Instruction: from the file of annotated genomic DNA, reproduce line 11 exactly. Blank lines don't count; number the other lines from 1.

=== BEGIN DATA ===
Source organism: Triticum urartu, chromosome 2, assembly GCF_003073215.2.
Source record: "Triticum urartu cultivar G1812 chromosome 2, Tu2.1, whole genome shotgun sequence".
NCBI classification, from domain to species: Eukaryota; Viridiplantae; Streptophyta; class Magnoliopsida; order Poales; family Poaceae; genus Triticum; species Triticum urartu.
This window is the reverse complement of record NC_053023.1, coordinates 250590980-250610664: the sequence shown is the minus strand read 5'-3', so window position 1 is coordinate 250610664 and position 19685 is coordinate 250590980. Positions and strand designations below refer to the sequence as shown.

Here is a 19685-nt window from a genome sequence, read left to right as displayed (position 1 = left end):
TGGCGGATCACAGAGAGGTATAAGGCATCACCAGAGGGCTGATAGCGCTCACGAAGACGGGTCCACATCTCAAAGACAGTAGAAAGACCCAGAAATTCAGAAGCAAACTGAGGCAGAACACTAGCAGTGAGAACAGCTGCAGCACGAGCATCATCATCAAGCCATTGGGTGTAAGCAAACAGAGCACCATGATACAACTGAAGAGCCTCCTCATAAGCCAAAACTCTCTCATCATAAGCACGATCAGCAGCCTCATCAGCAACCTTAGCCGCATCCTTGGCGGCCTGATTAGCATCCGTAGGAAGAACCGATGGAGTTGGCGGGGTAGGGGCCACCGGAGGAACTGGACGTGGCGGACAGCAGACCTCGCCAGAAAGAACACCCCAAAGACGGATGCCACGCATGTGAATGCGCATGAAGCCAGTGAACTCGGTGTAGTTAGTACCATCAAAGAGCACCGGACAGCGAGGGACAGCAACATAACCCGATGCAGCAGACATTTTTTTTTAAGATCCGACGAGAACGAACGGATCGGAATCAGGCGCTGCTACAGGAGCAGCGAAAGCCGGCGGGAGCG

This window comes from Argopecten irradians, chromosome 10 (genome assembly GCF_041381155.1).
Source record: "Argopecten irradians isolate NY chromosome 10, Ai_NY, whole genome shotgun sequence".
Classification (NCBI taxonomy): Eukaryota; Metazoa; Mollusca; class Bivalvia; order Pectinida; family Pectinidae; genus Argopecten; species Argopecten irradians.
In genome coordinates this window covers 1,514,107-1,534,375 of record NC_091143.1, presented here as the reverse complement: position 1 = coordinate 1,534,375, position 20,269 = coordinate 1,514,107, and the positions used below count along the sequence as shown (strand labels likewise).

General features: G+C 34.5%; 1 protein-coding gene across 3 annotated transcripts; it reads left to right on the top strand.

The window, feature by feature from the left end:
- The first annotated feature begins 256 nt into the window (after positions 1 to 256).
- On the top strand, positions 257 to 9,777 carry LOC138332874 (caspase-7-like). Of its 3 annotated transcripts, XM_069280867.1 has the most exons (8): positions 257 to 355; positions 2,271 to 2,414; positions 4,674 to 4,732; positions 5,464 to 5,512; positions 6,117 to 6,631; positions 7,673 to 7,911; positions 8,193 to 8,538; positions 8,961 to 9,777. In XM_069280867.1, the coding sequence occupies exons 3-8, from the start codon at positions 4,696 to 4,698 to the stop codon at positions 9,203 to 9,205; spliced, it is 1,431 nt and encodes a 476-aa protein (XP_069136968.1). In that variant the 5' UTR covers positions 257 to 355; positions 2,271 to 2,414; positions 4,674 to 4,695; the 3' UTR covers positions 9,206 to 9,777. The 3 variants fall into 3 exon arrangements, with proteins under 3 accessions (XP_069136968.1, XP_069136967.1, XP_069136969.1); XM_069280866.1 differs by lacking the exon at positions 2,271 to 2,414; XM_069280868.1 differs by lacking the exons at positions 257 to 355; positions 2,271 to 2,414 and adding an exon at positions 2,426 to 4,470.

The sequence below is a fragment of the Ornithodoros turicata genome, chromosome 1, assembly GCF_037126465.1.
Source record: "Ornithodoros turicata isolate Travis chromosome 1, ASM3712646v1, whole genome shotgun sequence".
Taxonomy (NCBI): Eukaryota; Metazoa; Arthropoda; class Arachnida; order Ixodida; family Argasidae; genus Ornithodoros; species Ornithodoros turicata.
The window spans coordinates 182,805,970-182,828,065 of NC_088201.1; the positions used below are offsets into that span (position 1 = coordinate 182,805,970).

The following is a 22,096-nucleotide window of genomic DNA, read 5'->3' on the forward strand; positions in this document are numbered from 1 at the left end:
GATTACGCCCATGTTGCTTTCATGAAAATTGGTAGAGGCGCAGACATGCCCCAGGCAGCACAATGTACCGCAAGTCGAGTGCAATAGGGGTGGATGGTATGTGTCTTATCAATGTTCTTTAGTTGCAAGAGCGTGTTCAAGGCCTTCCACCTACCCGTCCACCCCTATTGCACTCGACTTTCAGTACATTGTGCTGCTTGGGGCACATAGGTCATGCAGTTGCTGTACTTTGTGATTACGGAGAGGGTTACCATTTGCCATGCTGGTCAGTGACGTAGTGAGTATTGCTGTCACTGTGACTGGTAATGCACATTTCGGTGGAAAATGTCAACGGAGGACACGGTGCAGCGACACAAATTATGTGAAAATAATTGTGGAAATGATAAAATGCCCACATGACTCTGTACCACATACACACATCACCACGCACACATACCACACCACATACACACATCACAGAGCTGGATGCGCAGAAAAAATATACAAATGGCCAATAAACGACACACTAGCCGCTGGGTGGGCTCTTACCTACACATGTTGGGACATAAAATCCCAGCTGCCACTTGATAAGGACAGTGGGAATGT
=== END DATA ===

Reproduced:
General features: G+C 34.5%; 1 protein-coding gene across 3 annotated transcripts; it reads left to right on the top strand.